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Ctenotus kutjupa HUTCHINSON, PRATES & RABOSKY, 2022

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Higher TaxaScincidae, Sphenomorphinae (Sphenomorphini), Scincoidea, Sauria, Squamata (lizards)
Subspecies 
Common Names 
SynonymCtenotus kutjupa HUTCHINSON, PRATES & RABOSKY in PRATES et al. 2022 
DistributionAustralia (Western Australia, Northern Territory, South Australia).

Type locality: 5.3 km SSE of the Pungkulpirri Waterhole, Western Australia, Australia (24° 42’ 26” S, 128° 45’ 37” E).  
Reproduction 
TypesHolotype: WAM R166437 (GenBank accession KJ506010; Sequence Read Archive accession SRX2727531), collected by S. C. Donnellan, P. Doughty, and M. Hutchinson on 22 September 2006.
Paratypes: SAMA R18215, 40 km SSW of Wyola Lake, SA, 29° 30’ 00” S, 130° 08’ 00” E; R36119, 1 km down Giles Rd, Yulara Townsite, NT, 25° 14’ 00” S, 131° 12’ 00” E; R46128–29, 27 km NE of Pipalyatjara, SA, 26° 02’ 58” S, 129° 24’ 39” E; R48782, 6.6 km WNW of Mt Lindsay (Wataru), SA, 27° 03’ 39” S, 129° 49’ 45” E; R51751, Anne Beadell Highway, 11.2 km E Vokes Hill Corner, SA, 28° 33’ 42” S, 130° 47’ 40” E; SAMA R62233, from the Anne Beadell Highway, 300 m E of the WA-SA border, SA, 28° 30’ 28” S, 129° 00’ 17” E; R62176 (GenBank accession KJ505036), 3 km SE Mt Ant, WA, 24° 46’ 57” S, 128° 46’ 44” E; R62312–13, Anne Beadell Highway, 26.3 km E of the WA-SA border, SA, 28° 30’ 24” S, 129° 15’ 43” E. NTM R14234, Amata Rd (site 5), Uluru National Park, NT, 25° 20’ 00” S, 130° 47’ 00” E; R17505–10, Uluru National Park, NT, 25° 15’ 00” S, 131° 00’ 00” E; R32339, Petermann Ranges, NT, 25° 01’ 00” S, 129° 23’ 00” E; R36149, SE of Reedy Rockhole, Kings Canyon, NT, 24° 15’ 00” S, 131° 34’ 00” E. WAM R51077, 22 km NE White Cliffs HS, 28° 20’ 00” S, 123° 06’ 00” E; R53490, Red Hill, 92 km E of Laverton, 28° 18’ 00” S, 123° 11’ 00” E; R85273, 85297, 4 km ESE of Big Shot Bore, 28° 24’ 00” S, 123° 04’ 00” E; R147767, 7–8 km WNW Point Salvation, 28° 12’ 00” S, 123° 35’ 00” E; R155723, 7–8 km WNW Point Salvation, 28° 14’ 00” S, 123°36’ 00” E; R163450, Neale Junction, 28° 18’ 09” S, 126° 17’ 57” E; R164231 (GenBank accession OM966792), Mina Mina, Clutterbuck Hills, Gibson Desert, 24° 31’ 01” S, 126° 12’ 46” E; R164237 (GenBank accession OM966793), Mina Mina, Clutterbuck Hills, Gibson Desert, 24° 31’ 06” S, 126° 13’ 12” E; R175023, Beyondie Lakes, Little Sandy Desert, 24° 43’ 44” S, 120° 17’ 46” E.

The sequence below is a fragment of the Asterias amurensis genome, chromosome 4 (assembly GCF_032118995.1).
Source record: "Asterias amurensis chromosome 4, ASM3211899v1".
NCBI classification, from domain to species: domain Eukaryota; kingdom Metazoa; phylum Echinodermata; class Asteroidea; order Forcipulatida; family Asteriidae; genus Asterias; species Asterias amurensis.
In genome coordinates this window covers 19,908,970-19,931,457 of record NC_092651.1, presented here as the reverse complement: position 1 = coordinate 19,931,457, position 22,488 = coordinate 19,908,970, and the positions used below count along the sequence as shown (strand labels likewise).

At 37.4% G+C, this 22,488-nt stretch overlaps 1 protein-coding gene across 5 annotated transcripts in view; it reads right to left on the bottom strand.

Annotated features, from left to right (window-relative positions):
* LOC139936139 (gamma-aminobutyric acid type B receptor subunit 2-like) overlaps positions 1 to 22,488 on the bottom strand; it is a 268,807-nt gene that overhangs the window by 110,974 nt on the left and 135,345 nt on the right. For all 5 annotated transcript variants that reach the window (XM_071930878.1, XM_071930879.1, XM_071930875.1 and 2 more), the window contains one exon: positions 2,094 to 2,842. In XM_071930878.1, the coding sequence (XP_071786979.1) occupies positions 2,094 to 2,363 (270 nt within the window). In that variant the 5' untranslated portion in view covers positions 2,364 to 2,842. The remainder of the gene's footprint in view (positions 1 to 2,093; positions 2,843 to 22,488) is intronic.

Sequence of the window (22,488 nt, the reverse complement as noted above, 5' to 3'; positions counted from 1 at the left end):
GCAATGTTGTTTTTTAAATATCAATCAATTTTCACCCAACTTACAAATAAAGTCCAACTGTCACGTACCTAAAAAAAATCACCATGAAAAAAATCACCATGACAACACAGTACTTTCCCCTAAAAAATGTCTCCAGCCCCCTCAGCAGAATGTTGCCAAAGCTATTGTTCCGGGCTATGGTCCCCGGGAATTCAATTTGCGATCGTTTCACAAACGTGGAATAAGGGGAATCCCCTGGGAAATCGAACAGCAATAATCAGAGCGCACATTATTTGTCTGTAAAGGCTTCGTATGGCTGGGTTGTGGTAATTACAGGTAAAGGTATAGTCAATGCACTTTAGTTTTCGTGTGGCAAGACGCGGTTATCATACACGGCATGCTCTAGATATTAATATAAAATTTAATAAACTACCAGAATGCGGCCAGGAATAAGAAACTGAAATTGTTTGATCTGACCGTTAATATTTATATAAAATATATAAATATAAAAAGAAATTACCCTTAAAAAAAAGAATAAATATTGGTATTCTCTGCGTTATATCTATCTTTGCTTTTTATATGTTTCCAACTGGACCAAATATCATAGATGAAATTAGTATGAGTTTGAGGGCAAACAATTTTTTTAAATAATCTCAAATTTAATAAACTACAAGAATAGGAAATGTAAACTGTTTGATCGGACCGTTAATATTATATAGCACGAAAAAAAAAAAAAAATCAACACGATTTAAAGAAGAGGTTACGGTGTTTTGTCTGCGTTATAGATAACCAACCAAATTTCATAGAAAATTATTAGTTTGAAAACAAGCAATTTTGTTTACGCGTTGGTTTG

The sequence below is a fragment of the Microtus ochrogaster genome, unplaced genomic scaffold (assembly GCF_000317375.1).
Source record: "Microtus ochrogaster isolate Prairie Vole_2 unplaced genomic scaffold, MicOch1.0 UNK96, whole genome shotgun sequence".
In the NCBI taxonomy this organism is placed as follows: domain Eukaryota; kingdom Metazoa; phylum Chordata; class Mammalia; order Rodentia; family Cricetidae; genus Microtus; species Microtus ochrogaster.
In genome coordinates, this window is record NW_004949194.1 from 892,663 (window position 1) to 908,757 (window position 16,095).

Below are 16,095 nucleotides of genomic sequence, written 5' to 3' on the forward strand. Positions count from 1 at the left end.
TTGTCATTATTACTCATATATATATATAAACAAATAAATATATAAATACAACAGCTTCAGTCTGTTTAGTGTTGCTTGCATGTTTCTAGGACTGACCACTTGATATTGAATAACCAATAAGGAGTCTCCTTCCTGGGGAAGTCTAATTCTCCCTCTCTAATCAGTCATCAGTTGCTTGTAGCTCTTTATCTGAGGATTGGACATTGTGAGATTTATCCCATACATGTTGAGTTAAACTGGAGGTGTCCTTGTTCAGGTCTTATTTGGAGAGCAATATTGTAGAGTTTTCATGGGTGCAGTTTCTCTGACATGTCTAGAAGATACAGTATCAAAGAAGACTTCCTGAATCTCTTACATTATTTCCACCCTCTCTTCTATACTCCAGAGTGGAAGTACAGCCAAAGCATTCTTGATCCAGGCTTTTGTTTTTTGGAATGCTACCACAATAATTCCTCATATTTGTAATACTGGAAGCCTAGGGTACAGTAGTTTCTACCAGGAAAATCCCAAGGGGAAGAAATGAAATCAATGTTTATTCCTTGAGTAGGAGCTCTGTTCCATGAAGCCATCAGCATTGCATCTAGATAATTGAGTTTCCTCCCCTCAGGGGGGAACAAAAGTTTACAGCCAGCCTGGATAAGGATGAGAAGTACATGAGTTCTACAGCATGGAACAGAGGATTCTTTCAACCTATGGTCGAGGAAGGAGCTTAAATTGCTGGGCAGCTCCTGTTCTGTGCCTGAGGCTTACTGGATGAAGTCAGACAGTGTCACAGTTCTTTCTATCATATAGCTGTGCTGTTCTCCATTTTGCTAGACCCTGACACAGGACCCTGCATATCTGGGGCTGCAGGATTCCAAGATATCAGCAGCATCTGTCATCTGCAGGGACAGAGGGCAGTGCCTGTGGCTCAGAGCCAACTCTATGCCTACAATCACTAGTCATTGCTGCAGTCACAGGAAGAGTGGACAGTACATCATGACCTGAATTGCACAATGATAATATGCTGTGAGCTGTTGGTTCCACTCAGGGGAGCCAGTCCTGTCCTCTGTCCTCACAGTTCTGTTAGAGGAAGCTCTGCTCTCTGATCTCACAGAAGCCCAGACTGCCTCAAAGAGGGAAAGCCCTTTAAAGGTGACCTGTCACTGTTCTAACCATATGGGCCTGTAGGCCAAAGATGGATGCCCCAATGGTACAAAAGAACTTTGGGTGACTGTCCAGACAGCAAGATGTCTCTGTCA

DiagnosisDiagnosis: A small species of Ctenotus, characterized by the unique combination of sharp-edged and spinose subdigital lamellae, a presubocular scale between the lower preocular and the subocular supralabial, and prefrontal and nasal head shields usually in medial contact. The color pattern typically includes seven narrow dark dorsal stripes, including a vertebral stripe that becomes more prominent on the (unbroken) tail and runs almost the full length of the tail in most individuals. The new species is further characterized by the combination of a dark upper lateral zone with a single series of large pale spots with an ascending series of black and whitish blotches that curve dorsally behind the eye. (HUTCHINSON et al. 2022)

Comparisons: Taxa morphologically similar to the new species are all members of the C. schomburgkii species group, established and expanded by Storr (Storr 1969, 1971, 1981). Species in this group are small Ctenotus with keeled and spinose subdigital lamellae, a dorsal pattern including longitudinal lines, and a lateral pattern including spots or bars.
The new taxon is superficially most similar to C. schomburgkii, with which it has been confused. However, C. kutjupa is distinguished from C. schomburgkii by having seven well-defined dark dorsal stripes (versus five in C. schomburgkii) where both co-occur. This is due to the presence (in C. kutjupa) of two median paravertebral stripes that run down the midline of each of the paravertebral scale rows. Ctenotus kutjupa is further distinguished from C. schomburgkii by having prefrontals and nasals usually in strong medial contact (versus rarely so for either pair in C. schomburgkii); lack of a strong continuation of the white midlateral stripe along the upper labials (versus continuation present in C. schomburgkii), instead showing a crescentic whitish marking that curves up behind the eye; and by having a dark vertebral stripe that becomes more prominent on the tail and continues for almost all of its length in most individuals (versus a vertebral stripe that fades out on the tail and terminates at about the halfway point in C. schomburgkii). While C. kutjupa appears to attain a smaller maximum body size than C. schomburgkii, meristic and morphometric measurements overlap broadly between the two species. For instance, body size (SVL) ranges 35.5–45.0 mm in C. kutjupa versus 25–52 mm in C. schomburgkii.
The presence of a post-ocular pale crescent marking in C. kutjupa resembles members of the C. brooksi complex (Hutchinson et al. 2006), but C. kutjupa differs from them by the presence of a presubocular scale between the lower preocular and the subocular supralabial and the seven-striped dorsal pattern (versus five dark stripes in strongly marked C. taeniatus and C. euclae). (HUTCHINSON et al. 2022)